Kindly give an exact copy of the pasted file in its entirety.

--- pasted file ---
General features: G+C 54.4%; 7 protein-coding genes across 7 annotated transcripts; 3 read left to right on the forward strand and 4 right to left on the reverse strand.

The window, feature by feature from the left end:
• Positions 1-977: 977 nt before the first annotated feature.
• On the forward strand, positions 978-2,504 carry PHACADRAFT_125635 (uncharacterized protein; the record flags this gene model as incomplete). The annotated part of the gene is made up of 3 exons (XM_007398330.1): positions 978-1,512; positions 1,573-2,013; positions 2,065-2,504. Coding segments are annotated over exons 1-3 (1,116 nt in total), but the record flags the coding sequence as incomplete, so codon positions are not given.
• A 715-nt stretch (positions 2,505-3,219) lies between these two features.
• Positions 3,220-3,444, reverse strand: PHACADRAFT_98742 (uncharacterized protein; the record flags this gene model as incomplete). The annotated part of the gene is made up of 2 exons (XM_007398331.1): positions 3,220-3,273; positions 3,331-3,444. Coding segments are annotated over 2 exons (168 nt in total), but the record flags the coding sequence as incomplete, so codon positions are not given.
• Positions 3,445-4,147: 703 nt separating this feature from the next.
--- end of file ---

General features: G+C 54.4%; 7 protein-coding genes across 7 annotated transcripts; 3 read left to right on the forward strand and 4 right to left on the reverse strand.

The window, feature by feature from the left end:
• Positions 1-977: 977 nt before the first annotated feature.
• On the forward strand, positions 978-2,504 carry PHACADRAFT_125635 (uncharacterized protein; the record flags this gene model as incomplete). The annotated part of the gene is made up of 3 exons (XM_007398330.1): positions 978-1,512; positions 1,573-2,013; positions 2,065-2,504. Coding segments are annotated over exons 1-3 (1,116 nt in total), but the record flags the coding sequence as incomplete, so codon positions are not given.
• A 715-nt stretch (positions 2,505-3,219) lies between these two features.
• Positions 3,220-3,444, reverse strand: PHACADRAFT_98742 (uncharacterized protein; the record flags this gene model as incomplete). The annotated part of the gene is made up of 2 exons (XM_007398331.1): positions 3,220-3,273; positions 3,331-3,444. Coding segments are annotated over 2 exons (168 nt in total), but the record flags the coding sequence as incomplete, so codon positions are not given.
• Positions 3,445-4,147: 703 nt separating this feature from the next.